It is one of the longest bridges the County has ever built and the Valley Center Road Bridge has just received another mark of distinction: a Project Achievement Award from the San Diego Chapter of Construction Management Association of America.
“We are very proud to have such a prestigious organization as CMAA recognize the work we have done on this project,” said Bill Morgan, Senior Civil Engineer for the County Department of Public Works (DPW). “The award validates the efforts of the entire project team, from inception through completion; and would not have been possible without the support of the entire Department.”
The new Valley Center Road Bridge over the San Luis Rey River opened to traffic nearly one year ago and replaced the functionally obsolete 70-year-old bridge structure.
The new bridge is almost the same length as the original bridge, at 500 feet, but is nearly double the width at 53.5 feet.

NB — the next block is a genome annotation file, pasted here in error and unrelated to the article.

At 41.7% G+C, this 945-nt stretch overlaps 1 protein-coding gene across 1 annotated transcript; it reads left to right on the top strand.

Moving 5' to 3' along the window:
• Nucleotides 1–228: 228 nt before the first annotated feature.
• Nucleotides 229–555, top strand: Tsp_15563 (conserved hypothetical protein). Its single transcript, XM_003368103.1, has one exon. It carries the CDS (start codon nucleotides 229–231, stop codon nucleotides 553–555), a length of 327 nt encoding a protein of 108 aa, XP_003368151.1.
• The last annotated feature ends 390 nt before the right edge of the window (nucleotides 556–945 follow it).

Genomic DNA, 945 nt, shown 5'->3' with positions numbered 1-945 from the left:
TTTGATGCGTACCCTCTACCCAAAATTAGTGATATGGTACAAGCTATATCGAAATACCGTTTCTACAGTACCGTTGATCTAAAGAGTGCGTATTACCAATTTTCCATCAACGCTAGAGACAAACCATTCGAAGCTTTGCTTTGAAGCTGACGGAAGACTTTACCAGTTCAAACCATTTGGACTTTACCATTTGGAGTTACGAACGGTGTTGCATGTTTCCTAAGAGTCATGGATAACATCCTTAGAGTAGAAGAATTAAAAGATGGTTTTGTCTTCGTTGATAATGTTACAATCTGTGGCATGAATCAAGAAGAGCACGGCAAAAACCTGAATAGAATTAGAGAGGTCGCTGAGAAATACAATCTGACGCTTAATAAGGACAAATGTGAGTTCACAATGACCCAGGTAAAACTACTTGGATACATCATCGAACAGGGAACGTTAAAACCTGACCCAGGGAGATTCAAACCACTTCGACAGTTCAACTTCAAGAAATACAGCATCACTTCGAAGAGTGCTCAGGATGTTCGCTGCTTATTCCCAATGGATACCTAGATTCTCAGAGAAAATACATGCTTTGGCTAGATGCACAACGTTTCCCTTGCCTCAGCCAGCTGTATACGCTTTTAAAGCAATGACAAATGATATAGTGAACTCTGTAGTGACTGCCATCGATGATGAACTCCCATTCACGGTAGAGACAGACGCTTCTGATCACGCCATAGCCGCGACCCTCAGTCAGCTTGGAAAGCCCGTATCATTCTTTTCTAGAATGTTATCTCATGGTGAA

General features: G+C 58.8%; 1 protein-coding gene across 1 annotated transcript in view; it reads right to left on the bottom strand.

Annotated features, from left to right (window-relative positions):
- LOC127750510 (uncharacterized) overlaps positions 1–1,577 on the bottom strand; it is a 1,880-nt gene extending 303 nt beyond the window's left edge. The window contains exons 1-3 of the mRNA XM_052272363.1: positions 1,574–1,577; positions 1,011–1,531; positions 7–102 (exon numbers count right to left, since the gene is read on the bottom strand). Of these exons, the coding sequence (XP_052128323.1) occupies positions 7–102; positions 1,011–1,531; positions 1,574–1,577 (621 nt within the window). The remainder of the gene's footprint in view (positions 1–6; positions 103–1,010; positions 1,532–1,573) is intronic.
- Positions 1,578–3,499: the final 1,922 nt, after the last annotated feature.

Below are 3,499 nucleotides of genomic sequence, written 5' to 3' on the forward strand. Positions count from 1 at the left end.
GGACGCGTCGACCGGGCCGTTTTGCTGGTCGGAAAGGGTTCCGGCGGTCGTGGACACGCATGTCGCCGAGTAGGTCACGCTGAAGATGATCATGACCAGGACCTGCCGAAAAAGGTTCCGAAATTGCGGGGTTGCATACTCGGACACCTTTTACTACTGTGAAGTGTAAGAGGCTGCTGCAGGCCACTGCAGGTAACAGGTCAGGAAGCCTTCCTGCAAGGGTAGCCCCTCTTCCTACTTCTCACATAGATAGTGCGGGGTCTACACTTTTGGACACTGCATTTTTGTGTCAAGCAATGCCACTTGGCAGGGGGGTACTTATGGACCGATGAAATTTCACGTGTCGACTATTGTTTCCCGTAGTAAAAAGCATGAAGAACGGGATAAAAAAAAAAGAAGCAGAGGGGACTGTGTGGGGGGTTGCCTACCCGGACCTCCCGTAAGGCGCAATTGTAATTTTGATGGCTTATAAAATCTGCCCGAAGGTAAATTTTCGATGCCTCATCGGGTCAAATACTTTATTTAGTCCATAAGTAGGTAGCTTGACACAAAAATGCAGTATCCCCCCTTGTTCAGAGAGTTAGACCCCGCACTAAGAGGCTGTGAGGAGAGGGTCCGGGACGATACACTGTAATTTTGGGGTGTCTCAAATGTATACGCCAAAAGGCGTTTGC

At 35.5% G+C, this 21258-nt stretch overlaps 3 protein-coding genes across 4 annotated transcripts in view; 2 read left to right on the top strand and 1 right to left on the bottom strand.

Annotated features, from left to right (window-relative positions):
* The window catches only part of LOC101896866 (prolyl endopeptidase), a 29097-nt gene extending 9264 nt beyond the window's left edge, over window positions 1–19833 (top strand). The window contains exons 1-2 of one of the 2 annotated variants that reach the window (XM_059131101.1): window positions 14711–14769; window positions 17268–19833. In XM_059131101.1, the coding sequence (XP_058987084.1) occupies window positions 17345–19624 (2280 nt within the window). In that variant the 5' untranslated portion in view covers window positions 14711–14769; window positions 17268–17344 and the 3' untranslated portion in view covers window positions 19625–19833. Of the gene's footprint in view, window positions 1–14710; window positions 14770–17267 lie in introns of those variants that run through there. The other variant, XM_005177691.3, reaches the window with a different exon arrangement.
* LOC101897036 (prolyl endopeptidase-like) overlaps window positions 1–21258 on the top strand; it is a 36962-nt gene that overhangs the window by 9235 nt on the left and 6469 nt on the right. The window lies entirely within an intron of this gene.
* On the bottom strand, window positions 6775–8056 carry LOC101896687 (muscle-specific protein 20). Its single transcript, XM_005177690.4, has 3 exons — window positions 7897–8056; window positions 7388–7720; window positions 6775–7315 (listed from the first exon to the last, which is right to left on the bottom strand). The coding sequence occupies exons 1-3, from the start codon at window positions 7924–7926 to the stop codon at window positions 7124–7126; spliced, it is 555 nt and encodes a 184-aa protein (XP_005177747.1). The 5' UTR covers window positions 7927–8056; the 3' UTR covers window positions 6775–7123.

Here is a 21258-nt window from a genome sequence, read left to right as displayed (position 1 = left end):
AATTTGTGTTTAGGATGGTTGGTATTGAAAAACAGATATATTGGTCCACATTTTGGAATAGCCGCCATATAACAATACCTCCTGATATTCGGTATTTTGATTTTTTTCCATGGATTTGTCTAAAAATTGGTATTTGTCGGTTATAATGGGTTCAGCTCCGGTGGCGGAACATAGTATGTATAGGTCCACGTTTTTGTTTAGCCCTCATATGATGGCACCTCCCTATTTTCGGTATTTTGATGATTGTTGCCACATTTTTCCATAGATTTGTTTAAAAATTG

It has two 12-foot-wide lanes, eight-foot-wide shoulders, and 5.5-foot-wide sidewalks on both sides. The sidewalks are separated from traffic lanes with concrete barriers to provide pedestrians safe and easy access across the San Luis Rey River.
“This project presented our team with several major challenges,” added Morgan, referring to the stage construction, deep foundations for the new bridge supports, and the sensitive habitat for vegetation and endangered species in the river bed.
The new bridge was built in two stages to maintain traffic access on Valley Center Road at all times.
The foundations for the new bridge piers were constructed nearly 25 feet below the existing river bottom to ensure the bridge would remain functional during periods of excessive buildup in the river bed. Construction of these deep foundations was made even more difficult by the recent rainy winters. DPW worked closely with the Rincon Band of Luiseno Indians and other oversight resource agencies.
“We are extremely pleased with the final product and the recognition that it is receiving. Morgan said. “But above all else, we are satisfied that the bridge meets the safety and access needs of the community.”